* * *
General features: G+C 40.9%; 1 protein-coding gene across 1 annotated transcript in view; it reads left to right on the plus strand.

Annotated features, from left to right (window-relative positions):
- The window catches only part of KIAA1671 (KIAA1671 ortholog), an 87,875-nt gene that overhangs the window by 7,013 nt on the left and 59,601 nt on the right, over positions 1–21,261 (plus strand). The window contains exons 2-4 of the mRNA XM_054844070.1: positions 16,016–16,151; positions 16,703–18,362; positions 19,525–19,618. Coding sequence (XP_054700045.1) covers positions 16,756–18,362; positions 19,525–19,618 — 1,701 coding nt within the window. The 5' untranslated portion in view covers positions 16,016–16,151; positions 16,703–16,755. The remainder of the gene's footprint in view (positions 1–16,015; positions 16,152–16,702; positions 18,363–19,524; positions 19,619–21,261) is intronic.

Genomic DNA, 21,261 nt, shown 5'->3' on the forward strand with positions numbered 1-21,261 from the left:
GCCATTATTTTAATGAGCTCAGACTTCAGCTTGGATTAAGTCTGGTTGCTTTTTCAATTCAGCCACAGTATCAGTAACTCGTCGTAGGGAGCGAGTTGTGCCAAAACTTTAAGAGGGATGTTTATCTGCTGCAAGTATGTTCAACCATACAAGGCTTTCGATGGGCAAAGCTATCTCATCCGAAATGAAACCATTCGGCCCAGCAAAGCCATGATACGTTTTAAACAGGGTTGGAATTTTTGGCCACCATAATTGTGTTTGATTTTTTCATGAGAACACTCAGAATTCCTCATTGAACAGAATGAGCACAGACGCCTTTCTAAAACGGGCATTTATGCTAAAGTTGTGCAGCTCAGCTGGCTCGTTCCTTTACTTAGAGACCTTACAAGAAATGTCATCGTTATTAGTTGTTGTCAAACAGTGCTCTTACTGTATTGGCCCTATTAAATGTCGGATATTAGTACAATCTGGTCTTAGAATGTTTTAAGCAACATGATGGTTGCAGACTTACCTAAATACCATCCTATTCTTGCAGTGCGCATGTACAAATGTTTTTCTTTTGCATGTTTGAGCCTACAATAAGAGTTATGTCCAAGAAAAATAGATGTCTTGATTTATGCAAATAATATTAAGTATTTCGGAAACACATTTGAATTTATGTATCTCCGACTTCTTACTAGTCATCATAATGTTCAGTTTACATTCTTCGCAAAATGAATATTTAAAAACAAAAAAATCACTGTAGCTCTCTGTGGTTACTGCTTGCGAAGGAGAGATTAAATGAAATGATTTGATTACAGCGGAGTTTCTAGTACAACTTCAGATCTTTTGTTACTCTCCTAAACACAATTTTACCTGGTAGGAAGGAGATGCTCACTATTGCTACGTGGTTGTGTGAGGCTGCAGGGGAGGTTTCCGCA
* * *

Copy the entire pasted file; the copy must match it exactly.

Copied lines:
General features: G+C 40.9%; 1 protein-coding gene across 1 annotated transcript in view; it reads left to right on the plus strand.

Annotated features, from left to right (window-relative positions):
- The window catches only part of KIAA1671 (KIAA1671 ortholog), an 87,875-nt gene that overhangs the window by 7,013 nt on the left and 59,601 nt on the right, over positions 1–21,261 (plus strand). The window contains exons 2-4 of the mRNA XM_054844070.1: positions 16,016–16,151; positions 16,703–18,362; positions 19,525–19,618. Coding sequence (XP_054700045.1) covers positions 16,756–18,362; positions 19,525–19,618 — 1,701 coding nt within the window. The 5' untranslated portion in view covers positions 16,016–16,151; positions 16,703–16,755. The remainder of the gene's footprint in view (positions 1–16,015; positions 16,152–16,702; positions 18,363–19,524; positions 19,619–21,261) is intronic.

Genomic DNA, 21,261 nt, shown 5'->3' on the forward strand with positions numbered 1-21,261 from the left:
GCCATTATTTTAATGAGCTCAGACTTCAGCTTGGATTAAGTCTGGTTGCTTTTTCAATTCAGCCACAGTATCAGTAACTCGTCGTAGGGAGCGAGTTGTGCCAAAACTTTAAGAGGGATGTTTATCTGCTGCAAGTATGTTCAACCATACAAGGCTTTCGATGGGCAAAGCTATCTCATCCGAAATGAAACCATTCGGCCCAGCAAAGCCATGATACGTTTTAAACAGGGTTGGAATTTTTGGCCACCATAATTGTGTTTGATTTTTTCATGAGAACACTCAGAATTCCTCATTGAACAGAATGAGCACAGACGCCTTTCTAAAACGGGCATTTATGCTAAAGTTGTGCAGCTCAGCTGGCTCGTTCCTTTACTTAGAGACCTTACAAGAAATGTCATCGTTATTAGTTGTTGTCAAACAGTGCTCTTACTGTATTGGCCCTATTAAATGTCGGATATTAGTACAATCTGGTCTTAGAATGTTTTAAGCAACATGATGGTTGCAGACTTACCTAAATACCATCCTATTCTTGCAGTGCGCATGTACAAATGTTTTTCTTTTGCATGTTTGAGCCTACAATAAGAGTTATGTCCAAGAAAAATAGATGTCTTGATTTATGCAAATAATATTAAGTATTTCGGAAACACATTTGAATTTATGTATCTCCGACTTCTTACTAGTCATCATAATGTTCAGTTTACATTCTTCGCAAAATGAATATTTAAAAACAAAAAAATCACTGTAGCTCTCTGTGGTTACTGCTTGCGAAGGAGAGATTAAATGAAATGATTTGATTACAGCGGAGTTTCTAGTACAACTTCAGATCTTTTGTTACTCTCCTAAACACAATTTTACCTGGTAGGAAGGAGATGCTCACTATTGCTACGTGGTTGTGTGAGGCTGCAGGGGAGGTTTCCGCA